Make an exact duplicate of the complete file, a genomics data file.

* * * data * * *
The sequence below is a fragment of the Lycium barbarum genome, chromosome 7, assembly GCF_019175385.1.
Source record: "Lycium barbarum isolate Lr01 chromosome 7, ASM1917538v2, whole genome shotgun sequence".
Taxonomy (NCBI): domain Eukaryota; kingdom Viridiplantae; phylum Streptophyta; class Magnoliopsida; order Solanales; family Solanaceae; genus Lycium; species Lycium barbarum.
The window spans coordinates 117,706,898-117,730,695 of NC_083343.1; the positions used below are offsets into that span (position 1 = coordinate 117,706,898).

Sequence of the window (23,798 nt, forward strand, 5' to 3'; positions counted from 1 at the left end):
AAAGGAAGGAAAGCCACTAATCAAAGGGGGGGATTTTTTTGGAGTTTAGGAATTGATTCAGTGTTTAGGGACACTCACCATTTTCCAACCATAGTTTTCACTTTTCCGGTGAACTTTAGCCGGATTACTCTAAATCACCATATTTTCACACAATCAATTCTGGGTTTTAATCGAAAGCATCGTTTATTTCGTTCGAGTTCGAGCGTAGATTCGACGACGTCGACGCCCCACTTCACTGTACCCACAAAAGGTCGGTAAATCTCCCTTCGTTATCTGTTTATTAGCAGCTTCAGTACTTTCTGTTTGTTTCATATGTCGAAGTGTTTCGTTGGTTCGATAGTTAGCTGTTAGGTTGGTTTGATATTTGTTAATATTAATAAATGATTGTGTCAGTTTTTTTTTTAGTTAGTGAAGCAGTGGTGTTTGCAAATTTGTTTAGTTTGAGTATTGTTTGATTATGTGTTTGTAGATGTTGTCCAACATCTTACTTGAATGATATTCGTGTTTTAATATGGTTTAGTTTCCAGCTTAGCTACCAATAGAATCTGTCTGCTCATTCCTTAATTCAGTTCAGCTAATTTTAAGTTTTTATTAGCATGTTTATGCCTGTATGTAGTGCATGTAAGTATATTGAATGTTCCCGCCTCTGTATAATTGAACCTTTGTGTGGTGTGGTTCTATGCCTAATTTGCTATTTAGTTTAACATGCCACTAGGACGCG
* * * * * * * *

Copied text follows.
The sequence below is a fragment of the Lycium barbarum genome, chromosome 7, assembly GCF_019175385.1.
Source record: "Lycium barbarum isolate Lr01 chromosome 7, ASM1917538v2, whole genome shotgun sequence".
Taxonomy (NCBI): domain Eukaryota; kingdom Viridiplantae; phylum Streptophyta; class Magnoliopsida; order Solanales; family Solanaceae; genus Lycium; species Lycium barbarum.
The window spans coordinates 117,706,898-117,730,695 of NC_083343.1; the positions used below are offsets into that span (position 1 = coordinate 117,706,898).

Sequence of the window (23,798 nt, forward strand, 5' to 3'; positions counted from 1 at the left end):
AAAGGAAGGAAAGCCACTAATCAAAGGGGGGGATTTTTTTGGAGTTTAGGAATTGATTCAGTGTTTAGGGACACTCACCATTTTCCAACCATAGTTTTCACTTTTCCGGTGAACTTTAGCCGGATTACTCTAAATCACCATATTTTCACACAATCAATTCTGGGTTTTAATCGAAAGCATCGTTTATTTCGTTCGAGTTCGAGCGTAGATTCGACGACGTCGACGCCCCACTTCACTGTACCCACAAAAGGTCGGTAAATCTCCCTTCGTTATCTGTTTATTAGCAGCTTCAGTACTTTCTGTTTGTTTCATATGTCGAAGTGTTTCGTTGGTTCGATAGTTAGCTGTTAGGTTGGTTTGATATTTGTTAATATTAATAAATGATTGTGTCAGTTTTTTTTTTAGTTAGTGAAGCAGTGGTGTTTGCAAATTTGTTTAGTTTGAGTATTGTTTGATTATGTGTTTGTAGATGTTGTCCAACATCTTACTTGAATGATATTCGTGTTTTAATATGGTTTAGTTTCCAGCTTAGCTACCAATAGAATCTGTCTGCTCATTCCTTAATTCAGTTCAGCTAATTTTAAGTTTTTATTAGCATGTTTATGCCTGTATGTAGTGCATGTAAGTATATTGAATGTTCCCGCCTCTGTATAATTGAACCTTTGTGTGGTGTGGTTCTATGCCTAATTTGCTATTTAGTTTAACATGCCACTAGGACGCG